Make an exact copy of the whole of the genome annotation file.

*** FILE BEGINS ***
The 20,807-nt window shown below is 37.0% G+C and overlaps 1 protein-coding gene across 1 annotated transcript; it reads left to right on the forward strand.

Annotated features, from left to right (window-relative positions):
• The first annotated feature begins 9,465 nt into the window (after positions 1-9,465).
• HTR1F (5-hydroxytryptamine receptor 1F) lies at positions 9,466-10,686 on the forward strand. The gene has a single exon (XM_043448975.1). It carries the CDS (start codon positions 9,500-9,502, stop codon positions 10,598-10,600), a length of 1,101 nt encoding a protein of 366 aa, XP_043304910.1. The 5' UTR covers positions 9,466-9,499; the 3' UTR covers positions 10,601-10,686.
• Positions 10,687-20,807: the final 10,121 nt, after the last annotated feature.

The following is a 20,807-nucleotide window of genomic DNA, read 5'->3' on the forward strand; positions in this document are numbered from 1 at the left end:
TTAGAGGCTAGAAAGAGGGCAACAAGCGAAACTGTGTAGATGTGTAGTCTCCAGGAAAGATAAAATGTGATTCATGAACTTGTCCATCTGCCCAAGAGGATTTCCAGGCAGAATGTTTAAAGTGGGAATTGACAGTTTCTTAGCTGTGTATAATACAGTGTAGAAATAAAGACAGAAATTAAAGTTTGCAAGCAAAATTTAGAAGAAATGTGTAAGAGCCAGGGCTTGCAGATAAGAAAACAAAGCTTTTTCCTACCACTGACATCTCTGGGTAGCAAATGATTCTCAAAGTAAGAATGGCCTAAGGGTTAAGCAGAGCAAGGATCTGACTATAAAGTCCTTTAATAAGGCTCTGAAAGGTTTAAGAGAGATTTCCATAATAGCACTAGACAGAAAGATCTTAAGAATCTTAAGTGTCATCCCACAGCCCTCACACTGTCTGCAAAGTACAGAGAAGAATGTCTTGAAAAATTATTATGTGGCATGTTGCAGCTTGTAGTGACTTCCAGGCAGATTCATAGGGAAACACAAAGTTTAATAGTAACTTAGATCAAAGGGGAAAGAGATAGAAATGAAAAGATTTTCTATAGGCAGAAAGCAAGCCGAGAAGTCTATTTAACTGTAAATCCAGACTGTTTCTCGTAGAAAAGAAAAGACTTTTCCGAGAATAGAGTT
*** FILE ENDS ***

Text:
The 20,807-nt window shown below is 37.0% G+C and overlaps 1 protein-coding gene across 1 annotated transcript; it reads left to right on the forward strand.

Annotated features, from left to right (window-relative positions):
• The first annotated feature begins 9,465 nt into the window (after positions 1-9,465).
• HTR1F (5-hydroxytryptamine receptor 1F) lies at positions 9,466-10,686 on the forward strand. The gene has a single exon (XM_043448975.1). It carries the CDS (start codon positions 9,500-9,502, stop codon positions 10,598-10,600), a length of 1,101 nt encoding a protein of 366 aa, XP_043304910.1. The 5' UTR covers positions 9,466-9,499; the 3' UTR covers positions 10,601-10,686.
• Positions 10,687-20,807: the final 10,121 nt, after the last annotated feature.

The following is a 20,807-nucleotide window of genomic DNA, read 5'->3' on the forward strand; positions in this document are numbered from 1 at the left end:
TTAGAGGCTAGAAAGAGGGCAACAAGCGAAACTGTGTAGATGTGTAGTCTCCAGGAAAGATAAAATGTGATTCATGAACTTGTCCATCTGCCCAAGAGGATTTCCAGGCAGAATGTTTAAAGTGGGAATTGACAGTTTCTTAGCTGTGTATAATACAGTGTAGAAATAAAGACAGAAATTAAAGTTTGCAAGCAAAATTTAGAAGAAATGTGTAAGAGCCAGGGCTTGCAGATAAGAAAACAAAGCTTTTTCCTACCACTGACATCTCTGGGTAGCAAATGATTCTCAAAGTAAGAATGGCCTAAGGGTTAAGCAGAGCAAGGATCTGACTATAAAGTCCTTTAATAAGGCTCTGAAAGGTTTAAGAGAGATTTCCATAATAGCACTAGACAGAAAGATCTTAAGAATCTTAAGTGTCATCCCACAGCCCTCACACTGTCTGCAAAGTACAGAGAAGAATGTCTTGAAAAATTATTATGTGGCATGTTGCAGCTTGTAGTGACTTCCAGGCAGATTCATAGGGAAACACAAAGTTTAATAGTAACTTAGATCAAAGGGGAAAGAGATAGAAATGAAAAGATTTTCTATAGGCAGAAAGCAAGCCGAGAAGTCTATTTAACTGTAAATCCAGACTGTTTCTCGTAGAAAAGAAAAGACTTTTCCGAGAATAGAGTT